Initially, life was very promising for Amos Mwangi, who secured a good B+ Grade in his Kenya Certificate for Secondary Education (KCSE) and later graduated with a Bachelor of Commerce (Accounts) from Egerton University.
With life failing to avail better opportunities for him, Mwangi opted to be a waste collector to make ends meet.
On Thursday, June 1, he recalled struggling with landing a white-collar job and having worked as a garbage collector since his childhood, he didn't find it hard switching back to a menial job he understood better.
"I was born in 1984, here in Thioto Nakuru County. I had picked waste for a long time, even as a young child. I returned to the menial job after school since I had nothing else to do then," Amos told NTV's Brygettes Ngana on Thursday, June 1.
Each stride brought him closer to a plausible misfortune, but such is the life of a garbage collector that can be both challenging and rewarding.
On the one hand, Amos plays an essential role in keeping his community clean and healthy by collecting and disposing of trash and recycling waste.
"I have a family, and it is out of my work at this garbage collection point that I get money to feed my family and take my children to school," Amos stated.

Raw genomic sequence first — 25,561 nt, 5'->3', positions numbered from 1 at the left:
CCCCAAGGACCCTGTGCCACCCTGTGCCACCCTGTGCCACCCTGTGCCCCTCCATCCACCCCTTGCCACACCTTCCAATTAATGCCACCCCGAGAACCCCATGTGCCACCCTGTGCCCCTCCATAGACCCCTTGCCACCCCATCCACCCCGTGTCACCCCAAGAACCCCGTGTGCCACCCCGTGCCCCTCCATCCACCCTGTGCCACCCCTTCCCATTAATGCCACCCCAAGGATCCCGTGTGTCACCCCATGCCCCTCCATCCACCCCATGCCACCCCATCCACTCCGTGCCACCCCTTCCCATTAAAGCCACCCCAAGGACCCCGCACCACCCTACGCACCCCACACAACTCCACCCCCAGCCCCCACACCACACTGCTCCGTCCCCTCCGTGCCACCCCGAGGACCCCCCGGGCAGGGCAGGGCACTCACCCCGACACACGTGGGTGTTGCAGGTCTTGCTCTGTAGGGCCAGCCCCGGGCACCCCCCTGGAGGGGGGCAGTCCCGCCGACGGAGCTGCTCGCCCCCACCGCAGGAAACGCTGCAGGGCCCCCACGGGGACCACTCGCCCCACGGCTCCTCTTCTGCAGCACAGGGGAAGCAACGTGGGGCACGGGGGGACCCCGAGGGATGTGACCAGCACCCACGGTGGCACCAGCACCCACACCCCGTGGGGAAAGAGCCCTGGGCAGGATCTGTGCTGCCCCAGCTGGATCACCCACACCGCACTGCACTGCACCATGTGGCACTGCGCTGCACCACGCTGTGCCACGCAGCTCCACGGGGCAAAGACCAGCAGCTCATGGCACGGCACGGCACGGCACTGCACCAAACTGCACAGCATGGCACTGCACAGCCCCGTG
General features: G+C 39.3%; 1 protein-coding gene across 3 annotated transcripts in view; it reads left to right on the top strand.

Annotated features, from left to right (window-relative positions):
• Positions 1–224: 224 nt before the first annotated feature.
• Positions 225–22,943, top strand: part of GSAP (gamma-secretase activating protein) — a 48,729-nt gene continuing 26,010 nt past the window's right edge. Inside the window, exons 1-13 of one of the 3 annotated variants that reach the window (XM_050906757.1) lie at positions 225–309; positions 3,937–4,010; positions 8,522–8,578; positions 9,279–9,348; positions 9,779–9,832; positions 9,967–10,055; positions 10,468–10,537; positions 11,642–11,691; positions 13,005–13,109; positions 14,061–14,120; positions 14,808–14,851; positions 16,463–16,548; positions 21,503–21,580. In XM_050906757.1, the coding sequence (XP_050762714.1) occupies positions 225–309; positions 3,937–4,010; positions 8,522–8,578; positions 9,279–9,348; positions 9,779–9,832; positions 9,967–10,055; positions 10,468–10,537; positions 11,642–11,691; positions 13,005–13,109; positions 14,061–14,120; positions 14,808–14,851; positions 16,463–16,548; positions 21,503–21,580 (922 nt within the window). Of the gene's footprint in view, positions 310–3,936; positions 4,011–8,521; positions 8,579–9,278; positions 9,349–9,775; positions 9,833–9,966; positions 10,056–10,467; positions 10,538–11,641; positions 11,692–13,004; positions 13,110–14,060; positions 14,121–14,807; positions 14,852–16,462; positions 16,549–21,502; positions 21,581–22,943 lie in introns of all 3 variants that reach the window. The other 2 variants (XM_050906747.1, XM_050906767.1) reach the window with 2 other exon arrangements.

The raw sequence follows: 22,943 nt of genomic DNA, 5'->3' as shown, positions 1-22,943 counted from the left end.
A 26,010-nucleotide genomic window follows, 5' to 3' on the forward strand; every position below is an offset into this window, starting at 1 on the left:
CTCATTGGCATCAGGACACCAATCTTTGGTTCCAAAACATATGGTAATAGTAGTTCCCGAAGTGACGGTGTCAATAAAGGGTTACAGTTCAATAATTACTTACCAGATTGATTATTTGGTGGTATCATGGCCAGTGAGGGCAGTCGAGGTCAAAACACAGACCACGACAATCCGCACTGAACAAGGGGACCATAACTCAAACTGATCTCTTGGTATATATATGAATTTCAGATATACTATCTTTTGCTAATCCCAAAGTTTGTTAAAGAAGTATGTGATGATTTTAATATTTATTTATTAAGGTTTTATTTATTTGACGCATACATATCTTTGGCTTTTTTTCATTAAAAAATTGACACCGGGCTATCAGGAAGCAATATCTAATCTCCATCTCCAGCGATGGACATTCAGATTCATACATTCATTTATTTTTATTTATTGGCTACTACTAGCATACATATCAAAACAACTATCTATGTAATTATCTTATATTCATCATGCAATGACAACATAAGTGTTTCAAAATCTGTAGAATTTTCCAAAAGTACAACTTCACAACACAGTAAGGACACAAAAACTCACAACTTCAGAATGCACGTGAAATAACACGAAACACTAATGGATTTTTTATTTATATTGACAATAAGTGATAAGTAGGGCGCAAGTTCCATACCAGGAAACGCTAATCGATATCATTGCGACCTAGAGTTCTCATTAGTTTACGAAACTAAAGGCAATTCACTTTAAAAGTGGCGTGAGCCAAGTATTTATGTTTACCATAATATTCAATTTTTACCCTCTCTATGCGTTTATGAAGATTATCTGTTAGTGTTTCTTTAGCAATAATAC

His work is physically demanding, as garbage collectors often lift heavy objects and work in all weather conditions. Amos is also exposed to hazardous materials, such as broken glass, needles, and chemicals, but he is proud of himself for nurturing his three children.
"I am really happy to be a waste picker. Any city without a waste picker is not a city," Amos stated.
The children, he stated, were bright and were progressing well in school. He saw a glittering future for all of them.
"Of course, with waste-picking, I have been able to take care of my children in school, I have a living and everything that I may need like a normal human being," Amos assured.
The role, he added, allows him to see the direct impact of his effort on villages around Nakuru. As a result, he developed close bonds with coworkers with whom he finds camaraderie in the shared experience of working in a challenging field.
In major cities, landlords charge tenants between Ksh150 to Ksh300 and above for waste collection. With Kenya banning plastic bags, garbage collectors and landlords have been grappling with waste management, with some turning to containers and plastic drums.